Disclosure: I recently returned from a trip to Tequila, Mexico, hosted by the good people at Fortaleza Tequila. They don’t advertise; instead, they sponsor biannual groups of industry professionals to come down and see how their tequila is made. Their bet is that when we see the quality of the product they’re producing, we’ll feel compelled to proselytize. They’re not wrong.
Name: Fortaleza Blanco, —Reposado, and —Añejo
Proof: 80 (40% ABV)
Origin: Tequila, Jalisco Mexico, since 2002
Distinguishing characteristics: buttery mouthfeel; vanilla cream, minerality, spice; smoothness; elegance
I’m going to do my best to keep this brief:
In the 1860s, a man named Don Cenobio Sauza moved to Tequila, Mexico and started distilling. While sugars rendered from the agave plant have been getting people drunk since before Cortez and his rats showed up, Don Cenobio was the first to name it after the town of Tequila, and the first to export to the U.S. His son Eladio Sauza joined the family business and expanded, but it was Eladio’s son, Francisco Javier Sauza, that took the brand international. Don Javier was the real businessman in the lineage: he’s the one who got John Wayne drinking tequila, the main force in elevating its international perception to a refined spirit, and the reason anyone outside of Jalisco knows the name Sauza.
Sauza tequila is of course still made today, albeit in wildly different form. In 1976, Don Javier sold his eponymous tequila brand, ultimately ending up in the multinational hands of [Jim] Beam, Inc. Beam continues to run it today with capitalistic efficiency, bulldozing agave hearts into atomizing shredders, powering a diffuser the size of a small church, storing distillate in 500,000 liter drums and pumping out products that range from decent to hideous. This is to say, that is what the Sauza name currently means.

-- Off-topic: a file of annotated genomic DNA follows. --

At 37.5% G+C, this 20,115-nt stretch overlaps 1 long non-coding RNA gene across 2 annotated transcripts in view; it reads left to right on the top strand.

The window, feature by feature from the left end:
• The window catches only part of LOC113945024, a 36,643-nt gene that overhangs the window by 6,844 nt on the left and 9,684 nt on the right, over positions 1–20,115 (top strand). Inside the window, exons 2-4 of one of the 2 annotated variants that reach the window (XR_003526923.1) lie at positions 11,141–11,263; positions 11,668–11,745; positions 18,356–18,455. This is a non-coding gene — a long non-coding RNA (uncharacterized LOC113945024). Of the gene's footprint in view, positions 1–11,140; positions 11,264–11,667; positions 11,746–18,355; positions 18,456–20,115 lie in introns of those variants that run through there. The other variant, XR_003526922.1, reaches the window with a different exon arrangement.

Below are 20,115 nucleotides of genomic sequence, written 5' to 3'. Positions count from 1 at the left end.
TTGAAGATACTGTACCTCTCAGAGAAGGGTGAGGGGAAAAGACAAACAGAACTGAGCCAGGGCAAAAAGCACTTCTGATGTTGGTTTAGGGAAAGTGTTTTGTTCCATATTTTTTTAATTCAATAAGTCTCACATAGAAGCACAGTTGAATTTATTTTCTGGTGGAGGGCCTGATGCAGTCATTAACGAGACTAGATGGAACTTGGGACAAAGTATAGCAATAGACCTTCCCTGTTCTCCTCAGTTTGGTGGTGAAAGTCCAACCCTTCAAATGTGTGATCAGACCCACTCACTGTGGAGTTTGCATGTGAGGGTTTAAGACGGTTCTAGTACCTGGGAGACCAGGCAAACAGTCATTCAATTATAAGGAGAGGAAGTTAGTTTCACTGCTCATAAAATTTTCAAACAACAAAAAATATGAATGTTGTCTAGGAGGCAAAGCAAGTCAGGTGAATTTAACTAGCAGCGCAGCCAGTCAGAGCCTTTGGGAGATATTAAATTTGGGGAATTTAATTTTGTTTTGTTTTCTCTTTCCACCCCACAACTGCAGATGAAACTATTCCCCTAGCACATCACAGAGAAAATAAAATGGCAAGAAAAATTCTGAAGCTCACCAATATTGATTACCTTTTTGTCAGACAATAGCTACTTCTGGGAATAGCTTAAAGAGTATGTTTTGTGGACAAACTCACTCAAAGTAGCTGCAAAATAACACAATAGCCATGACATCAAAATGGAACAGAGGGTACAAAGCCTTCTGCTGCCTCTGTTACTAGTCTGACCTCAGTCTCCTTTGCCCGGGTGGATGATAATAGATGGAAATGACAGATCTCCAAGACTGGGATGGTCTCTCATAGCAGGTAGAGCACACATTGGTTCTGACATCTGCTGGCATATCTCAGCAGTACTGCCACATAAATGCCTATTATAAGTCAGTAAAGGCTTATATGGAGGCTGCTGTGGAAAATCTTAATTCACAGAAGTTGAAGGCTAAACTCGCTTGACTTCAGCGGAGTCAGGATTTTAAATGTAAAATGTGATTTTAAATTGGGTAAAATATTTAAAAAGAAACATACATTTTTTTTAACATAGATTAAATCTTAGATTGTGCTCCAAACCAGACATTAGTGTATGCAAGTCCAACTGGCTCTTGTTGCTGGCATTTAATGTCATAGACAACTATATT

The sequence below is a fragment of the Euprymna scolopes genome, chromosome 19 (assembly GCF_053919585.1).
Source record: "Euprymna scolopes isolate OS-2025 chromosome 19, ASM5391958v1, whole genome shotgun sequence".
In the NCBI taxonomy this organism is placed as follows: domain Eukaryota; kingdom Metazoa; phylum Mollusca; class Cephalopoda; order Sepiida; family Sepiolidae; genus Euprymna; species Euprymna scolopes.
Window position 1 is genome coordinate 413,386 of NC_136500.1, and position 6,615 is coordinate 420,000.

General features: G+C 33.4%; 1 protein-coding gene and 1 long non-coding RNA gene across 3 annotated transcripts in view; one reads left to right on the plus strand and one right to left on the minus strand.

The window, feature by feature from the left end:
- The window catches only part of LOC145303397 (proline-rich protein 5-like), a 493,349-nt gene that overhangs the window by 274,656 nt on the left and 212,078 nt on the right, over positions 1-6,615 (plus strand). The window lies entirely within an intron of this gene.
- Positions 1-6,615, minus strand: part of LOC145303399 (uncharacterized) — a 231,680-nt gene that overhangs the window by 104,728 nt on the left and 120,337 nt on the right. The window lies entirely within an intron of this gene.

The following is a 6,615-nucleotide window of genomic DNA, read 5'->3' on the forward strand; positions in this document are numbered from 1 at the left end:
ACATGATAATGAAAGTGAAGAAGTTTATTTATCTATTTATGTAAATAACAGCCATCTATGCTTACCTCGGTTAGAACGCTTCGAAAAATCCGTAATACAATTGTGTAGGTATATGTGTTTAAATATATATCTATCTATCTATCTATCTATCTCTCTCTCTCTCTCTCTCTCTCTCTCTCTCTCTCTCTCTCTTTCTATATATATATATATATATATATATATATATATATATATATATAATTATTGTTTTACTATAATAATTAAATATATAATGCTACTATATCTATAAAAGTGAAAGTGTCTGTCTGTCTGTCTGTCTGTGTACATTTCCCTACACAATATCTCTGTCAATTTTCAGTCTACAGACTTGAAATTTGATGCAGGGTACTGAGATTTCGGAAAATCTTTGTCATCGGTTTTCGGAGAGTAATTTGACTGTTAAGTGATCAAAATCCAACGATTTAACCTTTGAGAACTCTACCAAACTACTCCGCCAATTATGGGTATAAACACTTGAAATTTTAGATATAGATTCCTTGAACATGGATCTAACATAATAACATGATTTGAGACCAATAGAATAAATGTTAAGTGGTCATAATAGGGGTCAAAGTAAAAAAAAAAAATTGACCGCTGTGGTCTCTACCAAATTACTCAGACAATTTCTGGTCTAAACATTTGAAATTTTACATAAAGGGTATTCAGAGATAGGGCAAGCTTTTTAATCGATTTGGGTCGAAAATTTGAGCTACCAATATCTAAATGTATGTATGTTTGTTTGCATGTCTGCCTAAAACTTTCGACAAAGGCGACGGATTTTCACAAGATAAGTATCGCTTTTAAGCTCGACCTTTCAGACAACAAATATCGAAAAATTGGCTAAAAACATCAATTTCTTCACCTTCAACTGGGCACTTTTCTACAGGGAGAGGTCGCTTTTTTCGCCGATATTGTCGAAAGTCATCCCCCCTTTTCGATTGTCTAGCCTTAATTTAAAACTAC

But in 2002, Guillermo Sauza — the fifth generation, whose grandfather Don Javier sold the company when he was 20 — resurrected the family business under the name “Los Abuelos” meaning “The Grandfathers,” in homage to the way his family used to make tequila (“Fortaleza,” meaning “Fortitude” on this side of the border due to a copyright complaint). The family still owned a bunch of dusty distillation equipment from one of Cenobio’s original aquisitions, and Guillermo kicked it back into production. Aside from the fact that they finally retired their donkey in favor of a tractor, Guillermo still makes tequila the way his family did 100 years ago.
Now, it’s important to note that industrialization does not axiomatically produce an inferior product. I have little interest in hand-made paper or an artisan television. But in the world of tequila, yes, industrial processes produce an inferior product. To explain:
The Agave: Like all good tequilas, Fortaleza is 100% blue agave. The cheaper brands are allowed to throw 49% corn-syrup or sugar into the fermenting tanks and still call themselves tequila, but cannot claim “100% agave” on the bottle. Always look for this. If it doesn’t say “100% de agave,” I advise against buying it. It’s literally filler.
Because Fortaleza’s processes limit them to a maximum of three tons of agave/day, they can afford to know where all their plants come from. Their agave is a mixture of small local farmers and their own estate.
The Rendering: The agave hearts — called “piñas” (pee-nyas) — are hard as wood, and the sugars need to be rendered. So they are tossed into a brick oven with meter-thick walls, stacked up, and steam cooked for 33 hours.
Then, the soft, sweet hearts are placed in a waist-high circular pit to face-off against several thousand pound stone called a “tahona.”
Sauza, by comparison (and not to jump all over Sauza, who were very gracious and welcoming, but that’s the industrial comparison), pulverizes the raw agave hearts to dust in a shredder before pumping them into a machine called a diffuser that pressure-cooks in 45 minutes what it takes Fortaleza 36 hours to do. The analogous reference is like a crock pot vs. a microwave: different process, different result.